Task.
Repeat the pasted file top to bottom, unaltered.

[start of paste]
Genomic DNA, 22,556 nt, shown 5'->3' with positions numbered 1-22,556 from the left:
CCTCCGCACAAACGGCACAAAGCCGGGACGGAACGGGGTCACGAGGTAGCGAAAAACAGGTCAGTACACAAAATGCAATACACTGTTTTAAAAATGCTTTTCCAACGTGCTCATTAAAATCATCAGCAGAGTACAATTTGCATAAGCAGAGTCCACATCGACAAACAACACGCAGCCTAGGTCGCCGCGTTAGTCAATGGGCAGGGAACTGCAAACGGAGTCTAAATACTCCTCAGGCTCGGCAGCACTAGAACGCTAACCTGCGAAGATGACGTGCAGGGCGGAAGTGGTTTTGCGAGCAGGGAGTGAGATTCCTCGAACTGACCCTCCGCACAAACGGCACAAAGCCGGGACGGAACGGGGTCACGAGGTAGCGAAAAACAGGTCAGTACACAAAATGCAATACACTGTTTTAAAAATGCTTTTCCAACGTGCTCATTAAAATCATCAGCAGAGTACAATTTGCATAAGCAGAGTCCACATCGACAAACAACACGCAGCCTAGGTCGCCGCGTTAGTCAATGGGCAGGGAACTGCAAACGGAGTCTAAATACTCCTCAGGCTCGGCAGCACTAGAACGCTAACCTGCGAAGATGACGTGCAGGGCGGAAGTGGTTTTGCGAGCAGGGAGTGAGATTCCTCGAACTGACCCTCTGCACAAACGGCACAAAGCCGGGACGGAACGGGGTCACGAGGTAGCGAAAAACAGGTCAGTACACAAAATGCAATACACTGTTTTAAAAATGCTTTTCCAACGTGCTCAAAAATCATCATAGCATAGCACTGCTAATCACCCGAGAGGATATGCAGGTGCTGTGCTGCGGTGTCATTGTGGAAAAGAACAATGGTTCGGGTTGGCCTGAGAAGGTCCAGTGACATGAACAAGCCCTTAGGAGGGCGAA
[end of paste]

Genomic DNA, 22,556 nt, shown 5'->3' with positions numbered 1-22,556 from the left:
CCTCCGCACAAACGGCACAAAGCCGGGACGGAACGGGGTCACGAGGTAGCGAAAAACAGGTCAGTACACAAAATGCAATACACTGTTTTAAAAATGCTTTTCCAACGTGCTCATTAAAATCATCAGCAGAGTACAATTTGCATAAGCAGAGTCCACATCGACAAACAACACGCAGCCTAGGTCGCCGCGTTAGTCAATGGGCAGGGAACTGCAAACGGAGTCTAAATACTCCTCAGGCTCGGCAGCACTAGAACGCTAACCTGCGAAGATGACGTGCAGGGCGGAAGTGGTTTTGCGAGCAGGGAGTGAGATTCCTCGAACTGACCCTCCGCACAAACGGCACAAAGCCGGGACGGAACGGGGTCACGAGGTAGCGAAAAACAGGTCAGTACACAAAATGCAATACACTGTTTTAAAAATGCTTTTCCAACGTGCTCATTAAAATCATCAGCAGAGTACAATTTGCATAAGCAGAGTCCACATCGACAAACAACACGCAGCCTAGGTCGCCGCGTTAGTCAATGGGCAGGGAACTGCAAACGGAGTCTAAATACTCCTCAGGCTCGGCAGCACTAGAACGCTAACCTGCGAAGATGACGTGCAGGGCGGAAGTGGTTTTGCGAGCAGGGAGTGAGATTCCTCGAACTGACCCTCTGCACAAACGGCACAAAGCCGGGACGGAACGGGGTCACGAGGTAGCGAAAAACAGGTCAGTACACAAAATGCAATACACTGTTTTAAAAATGCTTTTCCAACGTGCTCAAAAATCATCATAGCATAGCACTGCTAATCACCCGAGAGGATATGCAGGTGCTGTGCTGCGGTGTCATTGTGGAAAAGAACAATGGTTCGGGTTGGCCTGAGAAGGTCCAGTGACATGAACAAGCCCTTAGGAGGGCGAA